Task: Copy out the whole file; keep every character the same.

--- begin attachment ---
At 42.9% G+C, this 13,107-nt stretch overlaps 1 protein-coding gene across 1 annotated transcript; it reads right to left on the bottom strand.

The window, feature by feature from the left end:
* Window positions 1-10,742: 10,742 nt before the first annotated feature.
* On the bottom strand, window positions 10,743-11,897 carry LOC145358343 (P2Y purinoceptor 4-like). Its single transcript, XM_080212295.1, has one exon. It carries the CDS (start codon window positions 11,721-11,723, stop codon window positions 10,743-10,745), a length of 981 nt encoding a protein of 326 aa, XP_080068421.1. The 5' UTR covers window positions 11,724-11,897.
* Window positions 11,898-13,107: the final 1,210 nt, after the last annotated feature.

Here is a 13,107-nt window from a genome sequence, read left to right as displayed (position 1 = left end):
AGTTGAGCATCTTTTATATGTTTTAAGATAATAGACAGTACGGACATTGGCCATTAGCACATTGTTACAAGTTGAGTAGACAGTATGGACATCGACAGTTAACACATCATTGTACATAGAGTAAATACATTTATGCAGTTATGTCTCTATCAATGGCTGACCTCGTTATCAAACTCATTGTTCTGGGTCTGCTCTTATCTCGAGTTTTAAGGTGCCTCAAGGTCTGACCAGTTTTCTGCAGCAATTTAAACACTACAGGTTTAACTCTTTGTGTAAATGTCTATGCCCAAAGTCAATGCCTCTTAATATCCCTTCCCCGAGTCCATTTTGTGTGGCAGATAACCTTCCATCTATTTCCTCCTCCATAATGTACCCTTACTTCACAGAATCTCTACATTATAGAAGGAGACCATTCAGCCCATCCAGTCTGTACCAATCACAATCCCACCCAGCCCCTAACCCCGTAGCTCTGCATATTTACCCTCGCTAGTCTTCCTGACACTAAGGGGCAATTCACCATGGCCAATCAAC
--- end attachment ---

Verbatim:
At 42.9% G+C, this 13,107-nt stretch overlaps 1 protein-coding gene across 1 annotated transcript; it reads right to left on the bottom strand.

The window, feature by feature from the left end:
* Window positions 1-10,742: 10,742 nt before the first annotated feature.
* On the bottom strand, window positions 10,743-11,897 carry LOC145358343 (P2Y purinoceptor 4-like). Its single transcript, XM_080212295.1, has one exon. It carries the CDS (start codon window positions 11,721-11,723, stop codon window positions 10,743-10,745), a length of 981 nt encoding a protein of 326 aa, XP_080068421.1. The 5' UTR covers window positions 11,724-11,897.
* Window positions 11,898-13,107: the final 1,210 nt, after the last annotated feature.

Here is a 13,107-nt window from a genome sequence, read left to right as displayed (position 1 = left end):
AGTTGAGCATCTTTTATATGTTTTAAGATAATAGACAGTACGGACATTGGCCATTAGCACATTGTTACAAGTTGAGTAGACAGTATGGACATCGACAGTTAACACATCATTGTACATAGAGTAAATACATTTATGCAGTTATGTCTCTATCAATGGCTGACCTCGTTATCAAACTCATTGTTCTGGGTCTGCTCTTATCTCGAGTTTTAAGGTGCCTCAAGGTCTGACCAGTTTTCTGCAGCAATTTAAACACTACAGGTTTAACTCTTTGTGTAAATGTCTATGCCCAAAGTCAATGCCTCTTAATATCCCTTCCCCGAGTCCATTTTGTGTGGCAGATAACCTTCCATCTATTTCCTCCTCCATAATGTACCCTTACTTCACAGAATCTCTACATTATAGAAGGAGACCATTCAGCCCATCCAGTCTGTACCAATCACAATCCCACCCAGCCCCTAACCCCGTAGCTCTGCATATTTACCCTCGCTAGTCTTCCTGACACTAAGGGGCAATTCACCATGGCCAATCAAC